• by Zordak (123132) on Tuesday December 16, 2008 @05:39PM (#26137955) Homepage Journal

    To summarize this conversation:

    1. Submitter rightly points out that it is inconsistent to, for example, demonize the Duke Lacrosse team while protecting the name of the accuser.

    2. Poster tells cautionary tale of a friend who admittedly committed statutory rape and was charged with statutory rape. Certainly the dad was no hero here, but this has nothing to do with the original story, because the friend was not falsely accused of a crime. He was, rather, charged for a crime that he committed that is rarely prosecuted (which is not a defense).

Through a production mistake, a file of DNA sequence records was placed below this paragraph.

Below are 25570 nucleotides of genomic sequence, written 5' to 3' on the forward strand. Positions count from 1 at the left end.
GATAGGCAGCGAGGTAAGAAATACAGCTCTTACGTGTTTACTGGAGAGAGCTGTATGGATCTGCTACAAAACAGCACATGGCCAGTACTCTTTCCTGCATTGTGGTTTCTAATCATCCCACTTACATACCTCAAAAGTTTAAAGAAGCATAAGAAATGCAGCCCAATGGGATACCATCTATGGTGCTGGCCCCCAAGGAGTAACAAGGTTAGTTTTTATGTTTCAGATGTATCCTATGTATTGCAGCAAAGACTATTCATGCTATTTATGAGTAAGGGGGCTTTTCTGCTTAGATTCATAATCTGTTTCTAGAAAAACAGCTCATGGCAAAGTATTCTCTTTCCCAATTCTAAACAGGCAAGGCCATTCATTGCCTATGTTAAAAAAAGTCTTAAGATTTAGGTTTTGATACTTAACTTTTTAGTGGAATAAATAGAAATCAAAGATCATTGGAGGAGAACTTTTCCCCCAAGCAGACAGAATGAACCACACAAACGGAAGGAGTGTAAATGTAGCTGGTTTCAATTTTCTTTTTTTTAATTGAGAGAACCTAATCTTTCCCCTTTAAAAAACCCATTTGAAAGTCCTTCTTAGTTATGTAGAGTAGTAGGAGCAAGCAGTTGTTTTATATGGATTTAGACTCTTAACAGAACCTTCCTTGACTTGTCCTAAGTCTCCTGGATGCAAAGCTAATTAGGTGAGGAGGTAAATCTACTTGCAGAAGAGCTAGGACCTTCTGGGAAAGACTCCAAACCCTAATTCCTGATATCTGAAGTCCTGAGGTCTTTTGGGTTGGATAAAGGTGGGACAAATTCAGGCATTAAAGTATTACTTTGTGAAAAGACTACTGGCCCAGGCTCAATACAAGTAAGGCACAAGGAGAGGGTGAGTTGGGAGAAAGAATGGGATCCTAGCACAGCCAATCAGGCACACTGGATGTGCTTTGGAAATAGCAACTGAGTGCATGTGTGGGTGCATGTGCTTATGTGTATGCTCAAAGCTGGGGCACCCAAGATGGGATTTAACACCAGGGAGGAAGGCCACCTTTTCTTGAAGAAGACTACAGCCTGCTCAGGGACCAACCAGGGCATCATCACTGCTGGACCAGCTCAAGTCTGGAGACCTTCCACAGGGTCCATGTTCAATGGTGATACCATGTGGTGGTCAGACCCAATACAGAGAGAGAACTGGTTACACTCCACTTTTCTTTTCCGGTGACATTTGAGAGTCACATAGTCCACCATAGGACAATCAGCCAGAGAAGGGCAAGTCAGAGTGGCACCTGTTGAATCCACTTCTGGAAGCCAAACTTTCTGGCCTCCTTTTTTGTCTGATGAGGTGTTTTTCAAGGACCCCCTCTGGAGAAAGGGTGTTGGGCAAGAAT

3. snowgirl points out that poster's buddy was in fact charged with a crime he admittedly committed, and wonders why he deserves her sympathy.

    4. In response, AC implies that female poster only said what she did because she was raped and hasn't gotten over it.

    5. snowgirl expresses disgust with AC.

    6. McGrew says that snowgirl missed the point: The Duke girl was a stripper and probably a prostitute. This is probably true (and completely irrelevant---if you rape a prostitute, it's still rape). None of this has any bearing on snowgirl's point, which is that the buddy's story is not like the Duke story because the buddy was, in fact, and admittedly, guilty of the charged crime, not innocent, like the Duke Lacrosse players.

    7. Somebody below accuses snowgirl of being ugly and maladjusted, or something along those lines.